Wal-Mart may indeed do it well. Dedicating a 30 person subsidiary to it certainly sounds like the right kind of commitment. Maintaining their commitment to stay out of the reselling business is even better.

Art Williams
Guest
Art Williams
15 years 9 months ago

When you have the resources and size of Wal-Mart, almost anything is possible in areas like this. Most companies are not large enough or possess the imagination, time, energy or money required to tackle something like this. As they continue to grow and expand into so many areas, it will become even harder to effectively compete with them. Wal-Mart’s appetite for ravenous expansion will keep putting them increasingly under the national microscope until more politicians and governments decide they have to take action against them. It is amazing that W-M has been able to fly under the radar as long as they have. It will be interesting to see how much longer they can do that.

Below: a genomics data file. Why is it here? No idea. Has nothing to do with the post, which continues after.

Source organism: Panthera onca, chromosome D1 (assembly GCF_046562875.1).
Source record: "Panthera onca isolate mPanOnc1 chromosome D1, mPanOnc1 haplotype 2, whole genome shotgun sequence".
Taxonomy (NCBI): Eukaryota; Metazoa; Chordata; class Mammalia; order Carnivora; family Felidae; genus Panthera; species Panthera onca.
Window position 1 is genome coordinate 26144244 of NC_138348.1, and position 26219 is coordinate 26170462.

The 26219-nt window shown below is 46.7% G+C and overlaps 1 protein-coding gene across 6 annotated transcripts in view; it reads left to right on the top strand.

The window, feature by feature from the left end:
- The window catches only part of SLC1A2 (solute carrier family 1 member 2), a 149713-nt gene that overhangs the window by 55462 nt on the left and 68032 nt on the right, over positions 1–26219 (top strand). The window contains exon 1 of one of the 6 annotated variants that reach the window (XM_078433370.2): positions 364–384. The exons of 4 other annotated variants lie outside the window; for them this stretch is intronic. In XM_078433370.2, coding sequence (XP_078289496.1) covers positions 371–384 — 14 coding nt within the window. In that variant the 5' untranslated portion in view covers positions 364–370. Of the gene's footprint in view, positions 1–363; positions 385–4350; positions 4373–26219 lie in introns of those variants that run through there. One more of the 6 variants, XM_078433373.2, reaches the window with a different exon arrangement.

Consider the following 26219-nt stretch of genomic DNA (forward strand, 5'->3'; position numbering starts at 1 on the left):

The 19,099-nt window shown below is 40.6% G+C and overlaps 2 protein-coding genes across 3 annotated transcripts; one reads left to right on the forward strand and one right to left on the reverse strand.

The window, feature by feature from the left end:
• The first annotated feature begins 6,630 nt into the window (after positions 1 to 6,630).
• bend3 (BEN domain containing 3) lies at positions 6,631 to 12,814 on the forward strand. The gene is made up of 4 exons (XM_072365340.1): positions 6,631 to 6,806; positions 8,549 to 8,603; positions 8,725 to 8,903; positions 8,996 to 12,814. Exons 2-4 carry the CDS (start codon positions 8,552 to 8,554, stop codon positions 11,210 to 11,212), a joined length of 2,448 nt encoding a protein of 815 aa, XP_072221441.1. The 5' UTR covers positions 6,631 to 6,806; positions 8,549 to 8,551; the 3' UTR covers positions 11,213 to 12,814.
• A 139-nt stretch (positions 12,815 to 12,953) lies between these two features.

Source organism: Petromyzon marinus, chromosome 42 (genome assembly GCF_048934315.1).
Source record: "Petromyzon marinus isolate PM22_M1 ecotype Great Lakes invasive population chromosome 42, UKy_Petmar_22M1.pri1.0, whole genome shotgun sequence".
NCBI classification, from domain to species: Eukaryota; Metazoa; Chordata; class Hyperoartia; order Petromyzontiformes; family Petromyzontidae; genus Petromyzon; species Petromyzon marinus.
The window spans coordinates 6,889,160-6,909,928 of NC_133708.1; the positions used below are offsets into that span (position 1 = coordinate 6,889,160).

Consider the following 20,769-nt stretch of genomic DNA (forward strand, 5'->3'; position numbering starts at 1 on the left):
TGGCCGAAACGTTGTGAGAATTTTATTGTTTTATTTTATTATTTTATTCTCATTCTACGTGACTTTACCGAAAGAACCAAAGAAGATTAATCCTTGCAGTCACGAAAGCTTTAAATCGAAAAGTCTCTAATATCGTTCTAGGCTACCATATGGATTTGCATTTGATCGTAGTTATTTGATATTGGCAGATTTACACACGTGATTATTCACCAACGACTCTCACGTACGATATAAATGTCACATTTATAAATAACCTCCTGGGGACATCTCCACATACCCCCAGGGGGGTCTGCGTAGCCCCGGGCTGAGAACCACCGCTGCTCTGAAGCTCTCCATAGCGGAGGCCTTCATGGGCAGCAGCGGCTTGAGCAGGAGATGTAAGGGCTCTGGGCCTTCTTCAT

Ian Percy
Guest
15 years 9 months ago

On a purely economic level – what the hey. Will it hurt lots of small rural utility companies and their employees? Of course, but that’s not Wal-Mart’s problem, now is it? Wal-Mart isn’t in business to help communities grow and prosper, it’s in business to help itself grow and prosper. Come on, this is business.

What this does is give us an interesting philosophical exercise. Who else doesn’t Wal-Mart need? Why does it bother with clothing manufacturers, or food producers or appliance makers? To hell with them all!

Will Wal-Mart start selling energy? In spite of denials the answer is, absolutely. The idea is already out in the Universe.

Warren Thayer
Guest
15 years 9 months ago

I can’t think of a single reason for Wal-Mart not to do so.

Mark Hunter
Guest
Mark Hunter
15 years 9 months ago

No surprises here; this is classic Wal-Mart. However, with this move, they’re playing with fire. Utility companies are joined at the hip with state governments and the last thing Wal-Mart needs to do is get another entity with strong lobbying strength upset at them. How long until they start to take undeveloped parcels of land located in unincorporated areas and turn them into their own towns? Just think of the potential. Locate a couple of residents on the parcel (WM employees). They elect themselves to every position and they set their own tax structure, etc.